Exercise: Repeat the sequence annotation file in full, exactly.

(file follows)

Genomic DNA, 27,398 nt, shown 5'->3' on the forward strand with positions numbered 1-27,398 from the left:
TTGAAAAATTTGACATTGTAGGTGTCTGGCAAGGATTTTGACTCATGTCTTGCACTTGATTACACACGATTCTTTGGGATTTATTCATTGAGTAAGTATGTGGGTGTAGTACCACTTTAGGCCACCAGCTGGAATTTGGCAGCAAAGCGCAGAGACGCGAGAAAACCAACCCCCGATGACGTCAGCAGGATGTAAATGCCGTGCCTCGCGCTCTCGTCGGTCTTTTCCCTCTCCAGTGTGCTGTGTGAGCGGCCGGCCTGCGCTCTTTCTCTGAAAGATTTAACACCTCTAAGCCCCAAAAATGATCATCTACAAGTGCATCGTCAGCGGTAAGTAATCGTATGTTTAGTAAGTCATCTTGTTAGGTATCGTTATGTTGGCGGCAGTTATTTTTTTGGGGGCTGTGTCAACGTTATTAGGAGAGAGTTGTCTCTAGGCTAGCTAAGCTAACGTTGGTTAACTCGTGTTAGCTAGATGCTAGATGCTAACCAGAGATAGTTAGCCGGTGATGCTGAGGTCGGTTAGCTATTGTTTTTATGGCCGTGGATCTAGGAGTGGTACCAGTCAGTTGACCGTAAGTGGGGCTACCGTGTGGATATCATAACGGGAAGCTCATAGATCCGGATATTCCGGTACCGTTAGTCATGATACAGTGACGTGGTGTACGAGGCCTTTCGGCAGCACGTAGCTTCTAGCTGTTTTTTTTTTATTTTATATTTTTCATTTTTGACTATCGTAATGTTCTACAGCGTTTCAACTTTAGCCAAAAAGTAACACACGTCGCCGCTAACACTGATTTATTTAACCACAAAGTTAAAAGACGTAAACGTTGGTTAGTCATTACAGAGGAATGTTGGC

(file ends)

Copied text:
Genomic DNA, 27,398 nt, shown 5'->3' on the forward strand with positions numbered 1-27,398 from the left:
TTGAAAAATTTGACATTGTAGGTGTCTGGCAAGGATTTTGACTCATGTCTTGCACTTGATTACACACGATTCTTTGGGATTTATTCATTGAGTAAGTATGTGGGTGTAGTACCACTTTAGGCCACCAGCTGGAATTTGGCAGCAAAGCGCAGAGACGCGAGAAAACCAACCCCCGATGACGTCAGCAGGATGTAAATGCCGTGCCTCGCGCTCTCGTCGGTCTTTTCCCTCTCCAGTGTGCTGTGTGAGCGGCCGGCCTGCGCTCTTTCTCTGAAAGATTTAACACCTCTAAGCCCCAAAAATGATCATCTACAAGTGCATCGTCAGCGGTAAGTAATCGTATGTTTAGTAAGTCATCTTGTTAGGTATCGTTATGTTGGCGGCAGTTATTTTTTTGGGGGCTGTGTCAACGTTATTAGGAGAGAGTTGTCTCTAGGCTAGCTAAGCTAACGTTGGTTAACTCGTGTTAGCTAGATGCTAGATGCTAACCAGAGATAGTTAGCCGGTGATGCTGAGGTCGGTTAGCTATTGTTTTTATGGCCGTGGATCTAGGAGTGGTACCAGTCAGTTGACCGTAAGTGGGGCTACCGTGTGGATATCATAACGGGAAGCTCATAGATCCGGATATTCCGGTACCGTTAGTCATGATACAGTGACGTGGTGTACGAGGCCTTTCGGCAGCACGTAGCTTCTAGCTGTTTTTTTTTTATTTTATATTTTTCATTTTTGACTATCGTAATGTTCTACAGCGTTTCAACTTTAGCCAAAAAGTAACACACGTCGCCGCTAACACTGATTTATTTAACCACAAAGTTAAAAGACGTAAACGTTGGTTAGTCATTACAGAGGAATGTTGGC